Barb Rosenstock’s The Noisy Paint Box introduces kids to Vasya Kandinsky, a proper Russian boy, who studies math and history and has to practice scales on the piano. Then one day, his aunt gives him a box of paints and he hears the colors sofly hiss to him. In Rosenstock’s telling, Kandinsky is torn from then on between a desire to paint and create art and the more conventional life that his parents desire for him. He went on to become a lawyer but at the age of 30 two experiences so influenced him that he quit the law to study art full-time. The first experience is not told about in this book but Kandinsky described in his writings as seeing Monet’s Haystacks for the first time and realizing that painting didn’t have to be realistic. The second, which Rosenstock focuses on, was hearing an opera (by Wagner) and experiencing the sounds as color and shape. After studying art, Kandinsky eventually goes on to become the first truly abstract artist.
A good picture book biography by nature has to choose which incidents of a life to focus on. Rosenstock wisely chooses to focus on Kandinsky’s unique “seeing sound and hearing colors”. He is thought to have had synesthesia which is an incredibly cool condition where people experience one sense when a different sense is activated. For example, they might taste numbers or see letters and words as having a particular color or even emotion. Or they might hear colors.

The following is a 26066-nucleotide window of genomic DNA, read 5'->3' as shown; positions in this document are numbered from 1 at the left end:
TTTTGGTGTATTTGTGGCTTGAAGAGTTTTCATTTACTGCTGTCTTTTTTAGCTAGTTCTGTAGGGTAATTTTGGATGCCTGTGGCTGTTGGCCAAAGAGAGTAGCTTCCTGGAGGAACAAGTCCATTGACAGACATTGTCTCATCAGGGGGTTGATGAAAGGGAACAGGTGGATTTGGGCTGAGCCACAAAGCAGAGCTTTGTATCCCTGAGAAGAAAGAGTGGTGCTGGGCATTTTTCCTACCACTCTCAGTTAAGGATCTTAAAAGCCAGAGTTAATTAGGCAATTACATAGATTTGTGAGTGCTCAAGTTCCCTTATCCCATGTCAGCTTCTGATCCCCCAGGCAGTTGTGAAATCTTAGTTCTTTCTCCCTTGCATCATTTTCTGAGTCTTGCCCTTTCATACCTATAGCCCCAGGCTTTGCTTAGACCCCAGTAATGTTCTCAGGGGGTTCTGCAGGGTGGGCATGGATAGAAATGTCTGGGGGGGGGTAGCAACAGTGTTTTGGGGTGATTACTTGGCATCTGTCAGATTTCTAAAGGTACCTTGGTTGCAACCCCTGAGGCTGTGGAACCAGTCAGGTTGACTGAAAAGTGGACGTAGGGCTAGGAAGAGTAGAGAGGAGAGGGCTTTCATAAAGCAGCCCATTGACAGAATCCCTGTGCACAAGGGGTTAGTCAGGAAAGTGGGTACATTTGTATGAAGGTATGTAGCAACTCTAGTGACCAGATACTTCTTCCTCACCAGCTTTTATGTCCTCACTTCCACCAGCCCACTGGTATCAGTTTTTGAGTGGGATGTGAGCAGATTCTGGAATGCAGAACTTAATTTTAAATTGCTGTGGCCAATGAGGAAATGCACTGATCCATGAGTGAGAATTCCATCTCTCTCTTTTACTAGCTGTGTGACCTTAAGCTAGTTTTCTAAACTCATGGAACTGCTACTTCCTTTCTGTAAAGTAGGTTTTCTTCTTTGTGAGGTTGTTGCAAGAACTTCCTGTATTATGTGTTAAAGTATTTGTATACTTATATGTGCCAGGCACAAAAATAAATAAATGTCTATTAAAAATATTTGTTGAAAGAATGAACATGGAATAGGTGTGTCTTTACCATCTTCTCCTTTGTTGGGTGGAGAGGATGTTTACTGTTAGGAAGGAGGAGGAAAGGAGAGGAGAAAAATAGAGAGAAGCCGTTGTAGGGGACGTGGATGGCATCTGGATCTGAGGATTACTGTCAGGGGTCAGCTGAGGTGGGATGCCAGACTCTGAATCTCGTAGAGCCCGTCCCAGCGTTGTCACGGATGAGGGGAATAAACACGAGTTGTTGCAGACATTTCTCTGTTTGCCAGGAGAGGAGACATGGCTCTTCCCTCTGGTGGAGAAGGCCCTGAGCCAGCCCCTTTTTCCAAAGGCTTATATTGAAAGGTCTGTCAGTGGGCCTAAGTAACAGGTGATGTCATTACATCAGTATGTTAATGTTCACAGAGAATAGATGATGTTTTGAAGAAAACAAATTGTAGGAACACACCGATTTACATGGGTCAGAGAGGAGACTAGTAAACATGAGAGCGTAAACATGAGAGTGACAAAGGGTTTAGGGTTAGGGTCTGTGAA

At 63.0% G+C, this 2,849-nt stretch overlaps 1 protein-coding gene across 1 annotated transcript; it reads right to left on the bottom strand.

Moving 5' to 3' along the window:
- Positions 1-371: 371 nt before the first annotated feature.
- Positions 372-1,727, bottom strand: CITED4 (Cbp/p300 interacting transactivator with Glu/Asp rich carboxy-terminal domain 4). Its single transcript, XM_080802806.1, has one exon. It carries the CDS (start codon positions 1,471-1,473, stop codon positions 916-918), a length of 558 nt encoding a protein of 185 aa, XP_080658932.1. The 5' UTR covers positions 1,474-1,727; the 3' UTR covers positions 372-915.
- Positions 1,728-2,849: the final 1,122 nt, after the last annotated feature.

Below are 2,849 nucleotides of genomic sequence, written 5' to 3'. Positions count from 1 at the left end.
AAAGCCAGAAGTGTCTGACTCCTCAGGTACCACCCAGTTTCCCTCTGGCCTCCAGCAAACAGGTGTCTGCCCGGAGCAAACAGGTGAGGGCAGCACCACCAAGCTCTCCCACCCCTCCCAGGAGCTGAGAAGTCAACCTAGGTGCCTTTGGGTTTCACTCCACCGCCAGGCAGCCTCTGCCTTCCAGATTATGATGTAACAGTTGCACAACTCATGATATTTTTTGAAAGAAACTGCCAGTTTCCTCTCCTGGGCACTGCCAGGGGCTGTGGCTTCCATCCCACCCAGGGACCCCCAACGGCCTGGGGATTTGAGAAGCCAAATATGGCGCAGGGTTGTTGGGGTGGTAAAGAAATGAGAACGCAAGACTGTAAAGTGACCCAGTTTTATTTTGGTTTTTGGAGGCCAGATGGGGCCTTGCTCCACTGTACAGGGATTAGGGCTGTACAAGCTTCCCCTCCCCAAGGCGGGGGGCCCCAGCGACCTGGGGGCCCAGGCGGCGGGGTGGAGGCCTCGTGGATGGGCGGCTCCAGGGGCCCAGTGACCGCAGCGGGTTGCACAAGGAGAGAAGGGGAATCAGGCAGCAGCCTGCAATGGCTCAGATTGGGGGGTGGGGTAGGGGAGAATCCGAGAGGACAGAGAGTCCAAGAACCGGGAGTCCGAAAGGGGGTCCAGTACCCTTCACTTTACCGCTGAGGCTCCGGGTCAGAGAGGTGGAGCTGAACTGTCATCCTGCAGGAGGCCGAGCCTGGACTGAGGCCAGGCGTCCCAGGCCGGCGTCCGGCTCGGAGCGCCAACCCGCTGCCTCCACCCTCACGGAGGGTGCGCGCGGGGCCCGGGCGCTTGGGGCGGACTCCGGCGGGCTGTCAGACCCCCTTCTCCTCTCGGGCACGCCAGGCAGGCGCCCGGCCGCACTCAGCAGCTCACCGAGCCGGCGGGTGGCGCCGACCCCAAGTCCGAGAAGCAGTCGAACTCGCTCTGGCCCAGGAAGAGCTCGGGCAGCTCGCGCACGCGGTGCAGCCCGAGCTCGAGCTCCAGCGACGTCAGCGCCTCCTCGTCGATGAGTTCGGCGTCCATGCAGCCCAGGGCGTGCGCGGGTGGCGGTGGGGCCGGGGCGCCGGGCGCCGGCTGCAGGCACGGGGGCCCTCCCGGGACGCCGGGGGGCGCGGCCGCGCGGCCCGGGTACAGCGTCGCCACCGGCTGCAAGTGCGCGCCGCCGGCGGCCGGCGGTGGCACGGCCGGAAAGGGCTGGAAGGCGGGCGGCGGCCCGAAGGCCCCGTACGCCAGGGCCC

The illustrations by Mary Grandpre use color beautifully to show Kandinsky’s metamorphosis from lawyer to more conventional art student to abstract painter. One of my favorite pages showed the little boy Kandinsky bored at dinner with all the grownups “talking and talking”. The adults are illustrated as collages of mixed up words, which is how I imagine we seem to kids sometimes.
The endpages include photographs of several of Kandinsky’s works and an author’s note that explains what parts of the book are historical and what are imagined (the dialogue). She also includes several references, including works by Kandinsky himself who was knows as a leading art theorist as well as an artist.